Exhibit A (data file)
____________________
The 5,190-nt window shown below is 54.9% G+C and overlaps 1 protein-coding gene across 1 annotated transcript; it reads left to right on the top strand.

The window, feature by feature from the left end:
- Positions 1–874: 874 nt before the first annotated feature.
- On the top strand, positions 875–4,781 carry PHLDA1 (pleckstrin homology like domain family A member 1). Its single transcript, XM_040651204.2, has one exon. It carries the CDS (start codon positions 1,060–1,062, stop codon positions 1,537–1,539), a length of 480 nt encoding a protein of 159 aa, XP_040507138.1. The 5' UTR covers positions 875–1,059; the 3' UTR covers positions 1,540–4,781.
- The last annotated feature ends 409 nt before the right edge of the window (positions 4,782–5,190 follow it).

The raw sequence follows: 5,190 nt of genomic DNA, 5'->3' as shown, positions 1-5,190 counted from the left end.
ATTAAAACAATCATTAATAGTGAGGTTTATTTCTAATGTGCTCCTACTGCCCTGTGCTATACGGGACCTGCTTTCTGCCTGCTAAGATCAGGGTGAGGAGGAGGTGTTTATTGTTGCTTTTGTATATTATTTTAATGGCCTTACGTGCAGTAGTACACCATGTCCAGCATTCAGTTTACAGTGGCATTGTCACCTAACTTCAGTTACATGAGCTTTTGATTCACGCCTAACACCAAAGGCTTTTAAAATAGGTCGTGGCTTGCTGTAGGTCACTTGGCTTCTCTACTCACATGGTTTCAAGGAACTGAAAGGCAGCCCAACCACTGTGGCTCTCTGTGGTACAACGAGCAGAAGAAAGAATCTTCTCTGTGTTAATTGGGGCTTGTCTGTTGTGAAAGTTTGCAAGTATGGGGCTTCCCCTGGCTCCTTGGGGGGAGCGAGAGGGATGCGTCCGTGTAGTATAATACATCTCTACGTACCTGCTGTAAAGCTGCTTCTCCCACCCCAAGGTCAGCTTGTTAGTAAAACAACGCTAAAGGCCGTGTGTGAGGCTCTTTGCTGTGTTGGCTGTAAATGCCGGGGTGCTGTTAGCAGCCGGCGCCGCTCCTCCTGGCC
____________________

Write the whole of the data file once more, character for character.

The 5,190-nt window shown below is 54.9% G+C and overlaps 1 protein-coding gene across 1 annotated transcript; it reads left to right on the top strand.

The window, feature by feature from the left end:
- Positions 1–874: 874 nt before the first annotated feature.
- On the top strand, positions 875–4,781 carry PHLDA1 (pleckstrin homology like domain family A member 1). Its single transcript, XM_040651204.2, has one exon. It carries the CDS (start codon positions 1,060–1,062, stop codon positions 1,537–1,539), a length of 480 nt encoding a protein of 159 aa, XP_040507138.1. The 5' UTR covers positions 875–1,059; the 3' UTR covers positions 1,540–4,781.
- The last annotated feature ends 409 nt before the right edge of the window (positions 4,782–5,190 follow it).

The raw sequence follows: 5,190 nt of genomic DNA, 5'->3' as shown, positions 1-5,190 counted from the left end.
ATTAAAACAATCATTAATAGTGAGGTTTATTTCTAATGTGCTCCTACTGCCCTGTGCTATACGGGACCTGCTTTCTGCCTGCTAAGATCAGGGTGAGGAGGAGGTGTTTATTGTTGCTTTTGTATATTATTTTAATGGCCTTACGTGCAGTAGTACACCATGTCCAGCATTCAGTTTACAGTGGCATTGTCACCTAACTTCAGTTACATGAGCTTTTGATTCACGCCTAACACCAAAGGCTTTTAAAATAGGTCGTGGCTTGCTGTAGGTCACTTGGCTTCTCTACTCACATGGTTTCAAGGAACTGAAAGGCAGCCCAACCACTGTGGCTCTCTGTGGTACAACGAGCAGAAGAAAGAATCTTCTCTGTGTTAATTGGGGCTTGTCTGTTGTGAAAGTTTGCAAGTATGGGGCTTCCCCTGGCTCCTTGGGGGGAGCGAGAGGGATGCGTCCGTGTAGTATAATACATCTCTACGTACCTGCTGTAAAGCTGCTTCTCCCACCCCAAGGTCAGCTTGTTAGTAAAACAACGCTAAAGGCCGTGTGTGAGGCTCTTTGCTGTGTTGGCTGTAAATGCCGGGGTGCTGTTAGCAGCCGGCGCCGCTCCTCCTGGCC